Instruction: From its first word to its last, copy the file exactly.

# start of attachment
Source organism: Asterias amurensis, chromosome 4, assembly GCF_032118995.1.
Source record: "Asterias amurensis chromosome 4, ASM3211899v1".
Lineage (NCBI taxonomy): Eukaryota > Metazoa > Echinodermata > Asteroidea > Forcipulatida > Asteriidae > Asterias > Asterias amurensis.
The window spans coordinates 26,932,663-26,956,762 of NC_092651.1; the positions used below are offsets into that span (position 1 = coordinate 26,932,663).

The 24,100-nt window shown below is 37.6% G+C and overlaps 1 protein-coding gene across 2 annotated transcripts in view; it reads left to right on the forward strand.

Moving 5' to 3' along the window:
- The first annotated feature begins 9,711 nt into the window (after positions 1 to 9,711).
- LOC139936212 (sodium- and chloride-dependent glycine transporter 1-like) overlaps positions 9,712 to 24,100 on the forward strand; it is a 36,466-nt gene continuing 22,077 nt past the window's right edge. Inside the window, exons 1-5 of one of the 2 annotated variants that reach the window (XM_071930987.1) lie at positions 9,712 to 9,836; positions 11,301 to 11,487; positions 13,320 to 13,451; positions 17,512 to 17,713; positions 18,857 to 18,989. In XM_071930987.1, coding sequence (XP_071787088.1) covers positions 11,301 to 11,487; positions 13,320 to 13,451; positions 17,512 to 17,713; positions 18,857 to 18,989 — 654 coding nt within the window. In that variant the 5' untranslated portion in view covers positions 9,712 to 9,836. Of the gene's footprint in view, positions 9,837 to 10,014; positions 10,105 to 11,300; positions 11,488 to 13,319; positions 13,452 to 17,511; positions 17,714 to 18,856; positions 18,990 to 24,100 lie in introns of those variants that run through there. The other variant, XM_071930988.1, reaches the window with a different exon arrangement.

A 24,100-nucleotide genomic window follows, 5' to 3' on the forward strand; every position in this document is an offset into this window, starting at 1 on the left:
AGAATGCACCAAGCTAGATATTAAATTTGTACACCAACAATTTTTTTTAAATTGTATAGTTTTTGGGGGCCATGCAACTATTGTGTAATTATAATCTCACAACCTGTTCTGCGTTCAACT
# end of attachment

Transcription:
Source organism: Asterias amurensis, chromosome 4, assembly GCF_032118995.1.
Source record: "Asterias amurensis chromosome 4, ASM3211899v1".
Lineage (NCBI taxonomy): Eukaryota > Metazoa > Echinodermata > Asteroidea > Forcipulatida > Asteriidae > Asterias > Asterias amurensis.
The window spans coordinates 26,932,663-26,956,762 of NC_092651.1; the positions used below are offsets into that span (position 1 = coordinate 26,932,663).

The 24,100-nt window shown below is 37.6% G+C and overlaps 1 protein-coding gene across 2 annotated transcripts in view; it reads left to right on the forward strand.

Moving 5' to 3' along the window:
- The first annotated feature begins 9,711 nt into the window (after positions 1 to 9,711).
- LOC139936212 (sodium- and chloride-dependent glycine transporter 1-like) overlaps positions 9,712 to 24,100 on the forward strand; it is a 36,466-nt gene continuing 22,077 nt past the window's right edge. Inside the window, exons 1-5 of one of the 2 annotated variants that reach the window (XM_071930987.1) lie at positions 9,712 to 9,836; positions 11,301 to 11,487; positions 13,320 to 13,451; positions 17,512 to 17,713; positions 18,857 to 18,989. In XM_071930987.1, coding sequence (XP_071787088.1) covers positions 11,301 to 11,487; positions 13,320 to 13,451; positions 17,512 to 17,713; positions 18,857 to 18,989 — 654 coding nt within the window. In that variant the 5' untranslated portion in view covers positions 9,712 to 9,836. Of the gene's footprint in view, positions 9,837 to 10,014; positions 10,105 to 11,300; positions 11,488 to 13,319; positions 13,452 to 17,511; positions 17,714 to 18,856; positions 18,990 to 24,100 lie in introns of those variants that run through there. The other variant, XM_071930988.1, reaches the window with a different exon arrangement.

A 24,100-nucleotide genomic window follows, 5' to 3' on the forward strand; every position in this document is an offset into this window, starting at 1 on the left:
AGAATGCACCAAGCTAGATATTAAATTTGTACACCAACAATTTTTTTTAAATTGTATAGTTTTTGGGGGCCATGCAACTATTGTGTAATTATAATCTCACAACCTGTTCTGCGTTCAACT